Björk A, Thorlacius GE, Mofors J, Richardsdotter Andersson E, Ivanchenko M, Tingström J, James T, Brokstad KA, Cox RJ, Jonsson R, Kvarnström M, Wahren-Herlenius M
Rheumatology (Oxford) 59 (7) 1651-1661 [2020-07-01; online 2019-10-31]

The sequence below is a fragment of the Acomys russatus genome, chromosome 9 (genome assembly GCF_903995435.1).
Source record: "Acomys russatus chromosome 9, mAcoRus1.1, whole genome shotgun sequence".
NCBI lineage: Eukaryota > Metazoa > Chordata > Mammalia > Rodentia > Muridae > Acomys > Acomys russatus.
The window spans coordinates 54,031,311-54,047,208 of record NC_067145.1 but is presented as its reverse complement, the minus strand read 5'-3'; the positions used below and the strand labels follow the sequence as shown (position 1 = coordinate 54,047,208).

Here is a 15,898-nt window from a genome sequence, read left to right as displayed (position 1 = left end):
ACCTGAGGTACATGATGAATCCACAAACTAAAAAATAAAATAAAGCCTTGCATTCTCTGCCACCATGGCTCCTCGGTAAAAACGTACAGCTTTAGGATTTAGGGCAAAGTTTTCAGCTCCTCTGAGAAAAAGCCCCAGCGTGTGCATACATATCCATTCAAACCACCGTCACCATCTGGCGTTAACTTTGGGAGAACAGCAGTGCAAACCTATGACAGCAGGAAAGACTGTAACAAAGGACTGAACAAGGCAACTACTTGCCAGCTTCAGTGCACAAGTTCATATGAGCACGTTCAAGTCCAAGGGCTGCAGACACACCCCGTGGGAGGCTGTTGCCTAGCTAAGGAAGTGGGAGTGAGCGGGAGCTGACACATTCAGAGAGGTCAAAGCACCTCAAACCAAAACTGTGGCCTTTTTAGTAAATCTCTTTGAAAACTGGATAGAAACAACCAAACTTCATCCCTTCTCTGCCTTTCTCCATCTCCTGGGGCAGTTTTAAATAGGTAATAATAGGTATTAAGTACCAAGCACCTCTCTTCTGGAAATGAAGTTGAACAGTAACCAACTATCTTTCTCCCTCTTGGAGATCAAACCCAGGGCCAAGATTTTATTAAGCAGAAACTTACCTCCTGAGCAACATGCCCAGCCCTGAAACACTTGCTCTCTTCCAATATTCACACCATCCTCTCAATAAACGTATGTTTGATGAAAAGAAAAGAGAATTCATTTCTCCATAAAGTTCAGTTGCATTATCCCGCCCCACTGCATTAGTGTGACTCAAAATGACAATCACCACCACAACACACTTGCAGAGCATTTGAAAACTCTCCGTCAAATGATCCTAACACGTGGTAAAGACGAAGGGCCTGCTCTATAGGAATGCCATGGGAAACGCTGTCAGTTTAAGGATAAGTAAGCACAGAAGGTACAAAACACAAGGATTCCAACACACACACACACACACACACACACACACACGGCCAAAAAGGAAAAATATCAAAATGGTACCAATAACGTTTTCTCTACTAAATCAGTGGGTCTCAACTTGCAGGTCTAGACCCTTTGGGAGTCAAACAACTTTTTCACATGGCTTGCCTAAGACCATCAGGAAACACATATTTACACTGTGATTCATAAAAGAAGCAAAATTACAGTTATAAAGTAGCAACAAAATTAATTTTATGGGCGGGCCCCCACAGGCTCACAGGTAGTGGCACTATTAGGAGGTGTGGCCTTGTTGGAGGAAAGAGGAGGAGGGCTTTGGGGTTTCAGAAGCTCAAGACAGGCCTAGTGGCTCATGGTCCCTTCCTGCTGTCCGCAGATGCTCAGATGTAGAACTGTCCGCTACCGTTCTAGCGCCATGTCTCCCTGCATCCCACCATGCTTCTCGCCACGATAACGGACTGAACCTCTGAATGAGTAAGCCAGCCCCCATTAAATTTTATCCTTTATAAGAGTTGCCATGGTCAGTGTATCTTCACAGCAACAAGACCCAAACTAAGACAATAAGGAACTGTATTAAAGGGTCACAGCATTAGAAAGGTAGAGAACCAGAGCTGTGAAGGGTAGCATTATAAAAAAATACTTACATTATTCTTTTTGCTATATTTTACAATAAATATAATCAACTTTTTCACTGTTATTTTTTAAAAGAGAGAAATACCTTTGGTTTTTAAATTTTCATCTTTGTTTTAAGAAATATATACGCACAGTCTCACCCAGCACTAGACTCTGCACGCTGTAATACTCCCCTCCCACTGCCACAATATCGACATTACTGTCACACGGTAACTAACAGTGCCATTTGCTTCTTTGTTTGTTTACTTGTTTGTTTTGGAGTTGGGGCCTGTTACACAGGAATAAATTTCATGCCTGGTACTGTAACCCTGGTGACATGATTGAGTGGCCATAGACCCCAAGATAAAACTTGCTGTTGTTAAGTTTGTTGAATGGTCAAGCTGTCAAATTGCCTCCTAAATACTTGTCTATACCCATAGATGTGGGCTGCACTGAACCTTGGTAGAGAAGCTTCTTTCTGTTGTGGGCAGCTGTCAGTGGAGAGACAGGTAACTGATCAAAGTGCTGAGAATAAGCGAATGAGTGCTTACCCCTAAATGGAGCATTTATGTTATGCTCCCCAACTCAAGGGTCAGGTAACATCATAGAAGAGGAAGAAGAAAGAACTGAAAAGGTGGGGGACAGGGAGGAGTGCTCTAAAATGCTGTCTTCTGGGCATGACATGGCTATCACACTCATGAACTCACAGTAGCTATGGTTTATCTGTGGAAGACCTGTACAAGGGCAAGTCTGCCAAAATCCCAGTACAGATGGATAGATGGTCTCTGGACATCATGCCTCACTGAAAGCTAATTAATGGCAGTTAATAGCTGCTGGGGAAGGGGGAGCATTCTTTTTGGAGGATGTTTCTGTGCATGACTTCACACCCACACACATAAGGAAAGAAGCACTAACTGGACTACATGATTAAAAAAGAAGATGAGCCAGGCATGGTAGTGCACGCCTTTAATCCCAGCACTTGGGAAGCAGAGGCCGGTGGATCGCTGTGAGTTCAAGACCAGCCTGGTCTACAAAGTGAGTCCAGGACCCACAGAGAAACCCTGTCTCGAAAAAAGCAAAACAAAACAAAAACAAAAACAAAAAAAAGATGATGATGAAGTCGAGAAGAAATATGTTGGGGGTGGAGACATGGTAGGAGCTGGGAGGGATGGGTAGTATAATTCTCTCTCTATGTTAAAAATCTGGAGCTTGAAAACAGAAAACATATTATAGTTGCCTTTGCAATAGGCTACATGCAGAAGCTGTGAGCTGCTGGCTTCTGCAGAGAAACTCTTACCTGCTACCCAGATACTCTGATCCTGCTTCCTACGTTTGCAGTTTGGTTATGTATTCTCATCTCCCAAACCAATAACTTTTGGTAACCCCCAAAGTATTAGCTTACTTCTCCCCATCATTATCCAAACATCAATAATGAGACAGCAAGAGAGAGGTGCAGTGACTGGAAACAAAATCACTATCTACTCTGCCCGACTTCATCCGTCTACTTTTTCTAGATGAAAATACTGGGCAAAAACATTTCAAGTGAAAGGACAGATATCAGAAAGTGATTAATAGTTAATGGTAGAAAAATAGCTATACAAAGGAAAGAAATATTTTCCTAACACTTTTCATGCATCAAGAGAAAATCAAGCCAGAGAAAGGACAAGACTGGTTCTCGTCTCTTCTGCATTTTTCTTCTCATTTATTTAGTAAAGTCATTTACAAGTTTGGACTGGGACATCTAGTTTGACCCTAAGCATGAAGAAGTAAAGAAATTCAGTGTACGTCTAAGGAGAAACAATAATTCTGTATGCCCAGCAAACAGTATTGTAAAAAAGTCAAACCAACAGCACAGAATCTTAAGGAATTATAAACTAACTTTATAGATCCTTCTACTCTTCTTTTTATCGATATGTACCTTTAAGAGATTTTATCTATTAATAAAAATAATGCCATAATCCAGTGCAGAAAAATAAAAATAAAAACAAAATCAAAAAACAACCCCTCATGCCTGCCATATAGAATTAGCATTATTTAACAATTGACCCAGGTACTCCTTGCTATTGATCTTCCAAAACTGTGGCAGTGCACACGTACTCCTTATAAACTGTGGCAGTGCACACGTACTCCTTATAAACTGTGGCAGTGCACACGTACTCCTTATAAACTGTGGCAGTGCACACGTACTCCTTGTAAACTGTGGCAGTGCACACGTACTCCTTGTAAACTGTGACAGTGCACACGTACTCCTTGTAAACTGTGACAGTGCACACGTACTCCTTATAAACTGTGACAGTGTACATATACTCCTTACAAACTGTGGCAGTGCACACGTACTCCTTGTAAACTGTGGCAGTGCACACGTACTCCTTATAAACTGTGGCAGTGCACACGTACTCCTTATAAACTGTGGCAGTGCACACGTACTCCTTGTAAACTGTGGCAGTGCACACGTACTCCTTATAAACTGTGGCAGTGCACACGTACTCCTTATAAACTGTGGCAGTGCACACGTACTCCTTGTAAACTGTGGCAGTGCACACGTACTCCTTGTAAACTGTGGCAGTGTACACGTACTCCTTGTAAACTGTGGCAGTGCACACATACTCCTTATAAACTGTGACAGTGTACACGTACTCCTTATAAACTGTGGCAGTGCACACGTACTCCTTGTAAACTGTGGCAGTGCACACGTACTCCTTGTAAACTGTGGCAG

Infections have been suggested in the pathogenesis of primary SS (pSS). Systematic studies of immune responses to microbial antigens in vivo may be performed during vaccination. In the present study, we therefore longitudinally followed patients with pSS and controls during split-virion influenza vaccination to identify pSS-specific cellular, transcriptomic and serological responses. Patients without treatment (pSSUntr, n = 17), on hydroxychloroquine-treatment (pSSHCQ, n = 8), and healthy controls (n = 16) were included. Antibody titres were determined by ELISA. Plasma proteins were measured by proximity extension assay. Monocyte gene expression was assessed by Nanostring. Routine laboratory tests were performed and clinical disease symptoms were registered by questionnaires. pSSUntr developed higher vaccine-specific IgG titres compared with controls. Notably, anti-Ro52 autoantibody titres increased in pSSUntr but remained unchanged in pSSHCQ. No changes in disease symptoms including EULAR Sjögren's Syndrome Patient Reported Index score were registered. Twenty-four hours after vaccination, the leucocyte count in pSSUntr decreased, with a concomitant increase of CCL7 in plasma. Transcriptomic analysis in monocytes revealed differential vaccination-related expression of the NEMO/IKBKG gene, and its higher induced expression in pSSUntr associated with higher serological vaccine responses. Moreover, titres of vaccine-specific antibodies were associated with higher vaccination-induced NF-κB signalling and higher steady-state IFN signatures in monocytes, and with the levels of several plasma proteins with soluble PD-1 displaying the strongest association. We observed augmented innate and adaptive immune responses in pSS following viral antigen exposure suggesting an underlying hyper-responsiveness to immune challenges, supporting a role for infections driving the immunopathology and acting as environmental risk factor for pSS.